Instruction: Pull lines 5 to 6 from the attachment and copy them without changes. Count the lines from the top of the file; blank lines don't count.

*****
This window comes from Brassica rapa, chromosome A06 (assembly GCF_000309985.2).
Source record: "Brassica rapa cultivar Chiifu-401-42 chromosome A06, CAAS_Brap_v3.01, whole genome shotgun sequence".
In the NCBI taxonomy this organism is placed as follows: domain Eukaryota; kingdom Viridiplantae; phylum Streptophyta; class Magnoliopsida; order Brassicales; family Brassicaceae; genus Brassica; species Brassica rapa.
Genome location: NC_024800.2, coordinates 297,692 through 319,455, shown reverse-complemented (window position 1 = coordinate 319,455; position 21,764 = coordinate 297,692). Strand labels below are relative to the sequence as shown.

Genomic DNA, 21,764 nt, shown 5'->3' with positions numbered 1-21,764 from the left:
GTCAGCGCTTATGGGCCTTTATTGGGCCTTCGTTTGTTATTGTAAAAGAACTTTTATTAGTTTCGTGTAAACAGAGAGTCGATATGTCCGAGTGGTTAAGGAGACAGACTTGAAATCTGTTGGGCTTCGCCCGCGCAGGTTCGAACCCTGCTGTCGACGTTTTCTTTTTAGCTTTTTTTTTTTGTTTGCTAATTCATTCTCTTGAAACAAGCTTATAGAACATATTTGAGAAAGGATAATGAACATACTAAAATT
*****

Genomic DNA, 21,764 nt, shown 5'->3' with positions numbered 1-21,764 from the left:
GTCAGCGCTTATGGGCCTTTATTGGGCCTTCGTTTGTTATTGTAAAAGAACTTTTATTAGTTTCGTGTAAACAGAGAGTCGATATGTCCGAGTGGTTAAGGAGACAGACTTGAAATCTGTTGGGCTTCGCCCGCGCAGGTTCGAACCCTGCTGTCGACGTTTTCTTTTTAGCTTTTTTTTTTTGTTTGCTAATTCATTCTCTTGAAACAAGCTTATAGAACATATTTGAGAAAGGATAATGAACATACTAAAATT